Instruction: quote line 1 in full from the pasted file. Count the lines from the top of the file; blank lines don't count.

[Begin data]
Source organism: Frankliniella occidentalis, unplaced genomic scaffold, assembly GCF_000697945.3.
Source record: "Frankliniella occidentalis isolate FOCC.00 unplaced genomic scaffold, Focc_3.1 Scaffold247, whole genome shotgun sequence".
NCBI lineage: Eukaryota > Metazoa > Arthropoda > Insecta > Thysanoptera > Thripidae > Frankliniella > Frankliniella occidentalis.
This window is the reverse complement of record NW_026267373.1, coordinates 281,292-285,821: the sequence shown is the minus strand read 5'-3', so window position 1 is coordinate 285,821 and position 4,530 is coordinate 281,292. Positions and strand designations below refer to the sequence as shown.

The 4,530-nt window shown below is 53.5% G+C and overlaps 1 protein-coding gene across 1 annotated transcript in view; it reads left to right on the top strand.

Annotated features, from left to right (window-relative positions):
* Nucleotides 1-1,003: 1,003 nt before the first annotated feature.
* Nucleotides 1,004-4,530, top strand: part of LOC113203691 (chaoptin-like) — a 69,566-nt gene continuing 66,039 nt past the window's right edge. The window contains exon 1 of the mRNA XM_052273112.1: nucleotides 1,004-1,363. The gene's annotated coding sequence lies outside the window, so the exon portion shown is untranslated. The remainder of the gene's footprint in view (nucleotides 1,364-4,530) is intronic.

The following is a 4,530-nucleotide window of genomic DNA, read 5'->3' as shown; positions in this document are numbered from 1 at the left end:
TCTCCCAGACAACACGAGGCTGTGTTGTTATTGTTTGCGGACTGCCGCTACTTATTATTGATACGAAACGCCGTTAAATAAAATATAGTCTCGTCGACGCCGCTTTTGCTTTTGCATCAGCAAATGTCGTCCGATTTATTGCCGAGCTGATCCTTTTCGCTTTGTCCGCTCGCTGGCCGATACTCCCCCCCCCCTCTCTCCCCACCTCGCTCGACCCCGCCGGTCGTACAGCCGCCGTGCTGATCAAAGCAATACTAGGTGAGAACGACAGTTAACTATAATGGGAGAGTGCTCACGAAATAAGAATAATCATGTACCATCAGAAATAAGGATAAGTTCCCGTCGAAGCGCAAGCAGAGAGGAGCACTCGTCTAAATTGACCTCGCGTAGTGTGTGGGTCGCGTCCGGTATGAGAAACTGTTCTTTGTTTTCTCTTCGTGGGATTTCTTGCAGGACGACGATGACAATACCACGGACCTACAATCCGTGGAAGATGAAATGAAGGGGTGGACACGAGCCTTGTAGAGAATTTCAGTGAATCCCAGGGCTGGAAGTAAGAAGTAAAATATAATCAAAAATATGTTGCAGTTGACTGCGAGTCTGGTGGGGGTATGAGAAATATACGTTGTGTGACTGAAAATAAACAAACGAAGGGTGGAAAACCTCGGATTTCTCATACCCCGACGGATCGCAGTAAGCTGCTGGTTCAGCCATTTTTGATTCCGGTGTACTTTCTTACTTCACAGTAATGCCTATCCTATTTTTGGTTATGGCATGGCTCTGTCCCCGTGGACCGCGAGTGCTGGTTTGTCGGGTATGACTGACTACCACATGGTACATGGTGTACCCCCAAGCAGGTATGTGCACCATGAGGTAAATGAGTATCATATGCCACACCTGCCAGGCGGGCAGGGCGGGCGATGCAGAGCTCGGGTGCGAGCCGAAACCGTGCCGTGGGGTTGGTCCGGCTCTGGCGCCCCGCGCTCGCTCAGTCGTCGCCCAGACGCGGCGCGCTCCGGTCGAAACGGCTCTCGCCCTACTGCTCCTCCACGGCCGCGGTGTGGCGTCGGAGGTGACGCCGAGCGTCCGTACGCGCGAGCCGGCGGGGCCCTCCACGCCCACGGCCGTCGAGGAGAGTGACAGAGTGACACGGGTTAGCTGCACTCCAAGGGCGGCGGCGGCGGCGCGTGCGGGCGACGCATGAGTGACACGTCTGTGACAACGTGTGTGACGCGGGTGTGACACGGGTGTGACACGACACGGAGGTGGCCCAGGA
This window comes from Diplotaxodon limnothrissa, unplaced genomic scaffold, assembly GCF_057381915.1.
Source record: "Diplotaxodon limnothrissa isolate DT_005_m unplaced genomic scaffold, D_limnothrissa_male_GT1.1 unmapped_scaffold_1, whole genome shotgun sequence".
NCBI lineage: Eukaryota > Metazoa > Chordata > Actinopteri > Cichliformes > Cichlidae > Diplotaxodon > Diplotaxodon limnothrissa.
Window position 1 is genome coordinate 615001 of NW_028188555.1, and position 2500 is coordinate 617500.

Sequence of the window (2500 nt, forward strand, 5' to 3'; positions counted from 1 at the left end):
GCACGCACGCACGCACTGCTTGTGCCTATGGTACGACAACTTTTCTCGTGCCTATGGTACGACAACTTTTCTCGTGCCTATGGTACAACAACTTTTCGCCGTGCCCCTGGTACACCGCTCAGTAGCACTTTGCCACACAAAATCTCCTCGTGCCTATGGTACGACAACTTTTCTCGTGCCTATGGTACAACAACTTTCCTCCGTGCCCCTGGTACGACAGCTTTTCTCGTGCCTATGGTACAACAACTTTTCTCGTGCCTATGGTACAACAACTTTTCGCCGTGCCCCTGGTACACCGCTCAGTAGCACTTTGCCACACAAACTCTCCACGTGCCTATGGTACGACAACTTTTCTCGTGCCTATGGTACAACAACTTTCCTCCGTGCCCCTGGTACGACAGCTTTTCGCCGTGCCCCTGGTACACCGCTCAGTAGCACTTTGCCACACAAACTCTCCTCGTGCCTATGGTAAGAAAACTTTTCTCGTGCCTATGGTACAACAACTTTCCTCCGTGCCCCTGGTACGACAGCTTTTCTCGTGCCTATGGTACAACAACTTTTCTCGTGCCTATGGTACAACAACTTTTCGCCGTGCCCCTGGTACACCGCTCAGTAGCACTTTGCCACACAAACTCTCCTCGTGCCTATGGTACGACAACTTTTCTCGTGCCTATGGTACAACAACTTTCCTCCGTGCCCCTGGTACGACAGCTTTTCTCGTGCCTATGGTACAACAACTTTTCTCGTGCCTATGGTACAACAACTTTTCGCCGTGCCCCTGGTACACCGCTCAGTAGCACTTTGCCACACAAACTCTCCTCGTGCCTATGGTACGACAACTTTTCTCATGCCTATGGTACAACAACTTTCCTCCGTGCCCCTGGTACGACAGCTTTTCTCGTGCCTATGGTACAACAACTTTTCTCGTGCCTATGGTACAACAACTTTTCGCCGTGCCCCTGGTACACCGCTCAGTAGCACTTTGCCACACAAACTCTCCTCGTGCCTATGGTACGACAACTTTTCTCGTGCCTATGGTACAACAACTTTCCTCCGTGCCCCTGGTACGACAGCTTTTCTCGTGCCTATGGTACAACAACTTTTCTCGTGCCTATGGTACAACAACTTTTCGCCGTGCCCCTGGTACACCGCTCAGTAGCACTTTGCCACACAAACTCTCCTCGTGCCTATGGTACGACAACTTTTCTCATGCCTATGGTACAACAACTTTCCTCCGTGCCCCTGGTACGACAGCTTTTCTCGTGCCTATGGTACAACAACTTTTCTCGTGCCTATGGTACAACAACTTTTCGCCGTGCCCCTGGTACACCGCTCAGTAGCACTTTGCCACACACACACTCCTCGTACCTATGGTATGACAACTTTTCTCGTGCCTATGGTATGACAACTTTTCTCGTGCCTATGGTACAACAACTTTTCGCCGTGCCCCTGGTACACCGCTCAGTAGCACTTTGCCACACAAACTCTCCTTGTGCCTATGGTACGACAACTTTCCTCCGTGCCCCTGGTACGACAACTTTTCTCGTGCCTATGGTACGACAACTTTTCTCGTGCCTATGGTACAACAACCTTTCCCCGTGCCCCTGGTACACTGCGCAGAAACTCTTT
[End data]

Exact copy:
Source organism: Frankliniella occidentalis, unplaced genomic scaffold, assembly GCF_000697945.3.